Covid cases have fallen for a sixth day in a row, with scientists saying a combination of vaccines, the "pingemic", school holidays and good weather may be responsible.

The daily reported infections for Monday stood at 24,940 – a drop of 14 per cent since Sunday and down 15,000 since the same time last week.

Figures suggest all regions are now seeing declines, with big decreases in previously high areas such as the north east of England, where daily cases have fallen by two thirds since the peak on July 15.

Scientists said they were puzzled by the sudden steep drop, which has come after more than six weeks of worrying rises. Experts said the downturn may be caused by more people being vaccinated along with the good weather, which has enabled people to socialise outdoors.

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"There are certainly multiple factors at play here," said Adam Finn, professor of paediatrics at the University of Bristol. "These include infection-induced immunity, vaccine-induced immunity and, critically, behaviour. 

"With every passing day, another cohort of people, recently immunised, is added to our protection alongside those who have recently had the infection, survived and recovered."

Others believe the pingdemic may be preventing transmission because so many people are now self-isolating. The school holidays also mean testing is no longer being carried out in schools, so it is also possible that asymptomatic cases that were previously picked up are now being missed.

Scientists warned that there was also a five per cent drop in tests last week, which may have skewed the figures, and said it was still too soon to see the impact of the full release of Covid restrictions on July 19.

Dr Stephen Griffin, an associate professor in the school of medicine at the University of Leeds, said: "The recent fall in cases in England is great news, but also puzzling given that progressive relaxation of restrictions has occurred, with the final release of all measures last week.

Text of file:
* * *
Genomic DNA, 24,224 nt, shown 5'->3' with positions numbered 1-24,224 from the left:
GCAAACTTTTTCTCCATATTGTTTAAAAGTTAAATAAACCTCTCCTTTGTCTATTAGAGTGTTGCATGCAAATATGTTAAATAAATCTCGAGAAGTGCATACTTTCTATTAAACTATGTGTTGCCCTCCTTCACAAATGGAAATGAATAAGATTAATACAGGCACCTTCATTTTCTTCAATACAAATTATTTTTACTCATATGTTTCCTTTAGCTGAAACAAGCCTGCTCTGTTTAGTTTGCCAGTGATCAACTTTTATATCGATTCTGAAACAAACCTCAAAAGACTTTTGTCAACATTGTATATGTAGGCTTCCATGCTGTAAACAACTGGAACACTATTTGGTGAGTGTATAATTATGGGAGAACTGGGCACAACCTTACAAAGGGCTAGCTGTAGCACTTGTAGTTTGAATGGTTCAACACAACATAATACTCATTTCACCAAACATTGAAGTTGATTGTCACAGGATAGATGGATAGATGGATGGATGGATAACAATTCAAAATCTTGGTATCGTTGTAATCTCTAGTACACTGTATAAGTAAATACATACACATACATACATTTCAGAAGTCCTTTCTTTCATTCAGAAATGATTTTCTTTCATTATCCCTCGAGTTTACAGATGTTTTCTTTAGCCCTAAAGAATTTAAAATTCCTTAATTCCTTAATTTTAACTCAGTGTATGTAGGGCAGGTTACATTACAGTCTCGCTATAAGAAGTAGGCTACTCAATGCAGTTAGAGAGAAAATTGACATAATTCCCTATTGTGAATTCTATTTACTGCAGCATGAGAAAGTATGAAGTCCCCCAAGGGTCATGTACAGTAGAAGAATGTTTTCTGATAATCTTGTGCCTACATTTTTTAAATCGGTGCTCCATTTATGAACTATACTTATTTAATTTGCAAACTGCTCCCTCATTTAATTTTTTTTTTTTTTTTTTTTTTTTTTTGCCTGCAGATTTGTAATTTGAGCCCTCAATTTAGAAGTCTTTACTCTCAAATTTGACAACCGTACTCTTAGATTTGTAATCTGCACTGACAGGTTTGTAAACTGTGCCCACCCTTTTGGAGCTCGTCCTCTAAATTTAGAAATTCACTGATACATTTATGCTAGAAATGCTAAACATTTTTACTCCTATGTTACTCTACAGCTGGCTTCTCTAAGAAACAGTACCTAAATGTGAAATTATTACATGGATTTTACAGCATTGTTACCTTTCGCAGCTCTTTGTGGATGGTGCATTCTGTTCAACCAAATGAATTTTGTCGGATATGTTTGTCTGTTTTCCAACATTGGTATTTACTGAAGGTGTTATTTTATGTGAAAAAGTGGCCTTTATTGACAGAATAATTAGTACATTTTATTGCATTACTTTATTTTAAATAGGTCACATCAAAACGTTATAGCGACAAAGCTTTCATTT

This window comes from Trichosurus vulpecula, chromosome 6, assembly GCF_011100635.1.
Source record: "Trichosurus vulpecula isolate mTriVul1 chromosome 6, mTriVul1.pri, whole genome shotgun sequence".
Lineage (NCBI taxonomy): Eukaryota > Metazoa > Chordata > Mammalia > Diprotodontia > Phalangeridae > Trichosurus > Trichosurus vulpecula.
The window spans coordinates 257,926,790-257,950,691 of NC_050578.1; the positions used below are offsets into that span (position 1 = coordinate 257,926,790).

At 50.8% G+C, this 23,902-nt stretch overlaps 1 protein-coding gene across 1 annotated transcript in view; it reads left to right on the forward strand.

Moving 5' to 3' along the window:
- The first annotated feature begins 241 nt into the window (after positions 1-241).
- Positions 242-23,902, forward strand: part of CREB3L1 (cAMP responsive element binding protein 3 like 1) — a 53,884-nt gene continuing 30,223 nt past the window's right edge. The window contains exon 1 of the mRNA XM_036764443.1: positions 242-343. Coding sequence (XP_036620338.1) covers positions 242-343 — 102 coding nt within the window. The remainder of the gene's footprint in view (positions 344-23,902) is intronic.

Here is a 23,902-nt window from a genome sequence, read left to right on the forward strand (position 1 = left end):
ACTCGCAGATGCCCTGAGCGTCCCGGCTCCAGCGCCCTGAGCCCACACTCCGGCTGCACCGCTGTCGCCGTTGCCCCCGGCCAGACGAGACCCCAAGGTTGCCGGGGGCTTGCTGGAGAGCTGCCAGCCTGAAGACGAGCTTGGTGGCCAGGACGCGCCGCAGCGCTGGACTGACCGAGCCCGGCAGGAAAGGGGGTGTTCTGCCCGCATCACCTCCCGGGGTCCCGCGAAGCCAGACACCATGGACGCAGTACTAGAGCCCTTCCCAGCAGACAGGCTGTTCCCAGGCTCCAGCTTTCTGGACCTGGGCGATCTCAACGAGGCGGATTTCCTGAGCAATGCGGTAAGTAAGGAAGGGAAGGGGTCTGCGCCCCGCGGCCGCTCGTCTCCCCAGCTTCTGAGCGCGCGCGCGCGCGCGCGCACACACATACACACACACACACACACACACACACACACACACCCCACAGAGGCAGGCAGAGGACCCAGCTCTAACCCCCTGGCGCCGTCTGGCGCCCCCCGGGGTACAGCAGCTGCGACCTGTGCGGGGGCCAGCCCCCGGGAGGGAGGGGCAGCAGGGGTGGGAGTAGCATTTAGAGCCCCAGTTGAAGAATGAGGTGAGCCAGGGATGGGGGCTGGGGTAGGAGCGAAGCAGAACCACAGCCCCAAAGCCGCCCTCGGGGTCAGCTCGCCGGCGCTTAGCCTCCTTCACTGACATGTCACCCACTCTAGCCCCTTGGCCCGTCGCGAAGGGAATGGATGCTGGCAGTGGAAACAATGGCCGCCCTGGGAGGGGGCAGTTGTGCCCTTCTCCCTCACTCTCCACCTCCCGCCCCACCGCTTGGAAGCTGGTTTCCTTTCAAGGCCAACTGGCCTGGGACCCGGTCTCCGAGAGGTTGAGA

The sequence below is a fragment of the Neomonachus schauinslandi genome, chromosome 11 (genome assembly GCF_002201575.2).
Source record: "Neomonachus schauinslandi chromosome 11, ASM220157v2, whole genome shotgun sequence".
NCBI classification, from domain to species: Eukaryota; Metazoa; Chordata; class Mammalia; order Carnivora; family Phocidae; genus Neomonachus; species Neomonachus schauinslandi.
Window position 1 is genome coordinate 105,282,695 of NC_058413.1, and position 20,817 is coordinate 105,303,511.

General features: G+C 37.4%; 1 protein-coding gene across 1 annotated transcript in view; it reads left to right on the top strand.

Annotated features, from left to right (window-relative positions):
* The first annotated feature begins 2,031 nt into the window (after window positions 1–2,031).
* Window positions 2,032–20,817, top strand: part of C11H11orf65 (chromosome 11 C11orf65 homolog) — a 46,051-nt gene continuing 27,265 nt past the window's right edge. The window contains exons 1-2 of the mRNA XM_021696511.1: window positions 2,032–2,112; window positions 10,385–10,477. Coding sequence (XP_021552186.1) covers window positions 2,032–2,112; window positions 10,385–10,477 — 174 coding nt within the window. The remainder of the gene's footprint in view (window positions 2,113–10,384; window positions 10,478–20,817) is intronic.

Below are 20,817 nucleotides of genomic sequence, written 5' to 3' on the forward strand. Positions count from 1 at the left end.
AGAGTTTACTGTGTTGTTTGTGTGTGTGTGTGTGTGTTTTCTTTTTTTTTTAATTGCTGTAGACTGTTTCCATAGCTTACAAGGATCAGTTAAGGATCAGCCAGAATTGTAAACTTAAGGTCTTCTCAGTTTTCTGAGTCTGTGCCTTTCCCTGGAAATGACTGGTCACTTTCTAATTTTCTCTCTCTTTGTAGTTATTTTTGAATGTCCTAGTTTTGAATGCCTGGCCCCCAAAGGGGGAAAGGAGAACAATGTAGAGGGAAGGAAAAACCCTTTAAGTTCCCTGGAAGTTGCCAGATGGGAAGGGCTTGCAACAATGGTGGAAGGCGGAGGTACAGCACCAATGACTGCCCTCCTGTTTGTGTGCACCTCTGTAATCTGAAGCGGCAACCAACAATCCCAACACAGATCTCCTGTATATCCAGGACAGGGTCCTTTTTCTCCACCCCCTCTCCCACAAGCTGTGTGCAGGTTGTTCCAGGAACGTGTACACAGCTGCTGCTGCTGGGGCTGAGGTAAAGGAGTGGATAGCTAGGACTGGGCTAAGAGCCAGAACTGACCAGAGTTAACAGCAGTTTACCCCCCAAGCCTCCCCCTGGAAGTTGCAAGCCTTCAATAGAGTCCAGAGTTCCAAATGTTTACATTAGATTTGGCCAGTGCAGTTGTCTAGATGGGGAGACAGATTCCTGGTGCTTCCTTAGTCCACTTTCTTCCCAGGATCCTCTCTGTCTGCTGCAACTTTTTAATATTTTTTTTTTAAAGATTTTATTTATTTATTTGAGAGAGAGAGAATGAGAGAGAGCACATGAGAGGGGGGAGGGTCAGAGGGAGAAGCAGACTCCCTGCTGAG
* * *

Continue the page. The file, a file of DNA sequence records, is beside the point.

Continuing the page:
"I would be surprised if we are likely to see a continuation of this decline."

Map of UK’s seven-day Covid-19 infection rate, by local authority

The falls come despite modelling which suggested the summer peak in Britain would hit 100,000 to 250,000 a day. It now appears the third wave peaked at 56,000 daily infections on July 15, way below forecasts. If the downward trend continues, deaths and hospital admissions are likely to start falling within the next fortnight.

By July 22, the last data available, there were 5,000 Covid patients on Britain’s wards – just 15 per cent of the previous peak, when they reached nearly 40,000. Deaths are also currently well below previous waves, with 28 recorded on Sunday compared to daily peaks of more than 1,000 per day. 

Prof James Naismith, of the University of Oxford and the director of the Rosalind Franklin Institute, said: "Many scientists, myself included, expect the end of lockdown to see a rise in cases. However, we have been wrong before and we will be wrong in the future. Only charlatans claim omniscience."

Boris Johnson’s official spokesman warned that the country was “not out of the woods yet” and needed to brace for a possible surge in cases as a result of last week’s unlocking.

"We have said last week when we moved to step four that allowing large numbers of people to meet in indoor settings would have an impact on case numbers, and it remains the case that we won’t have seen the impact of step four yet in terms of case numbers," he said. "We will continue to keep all the stats under review."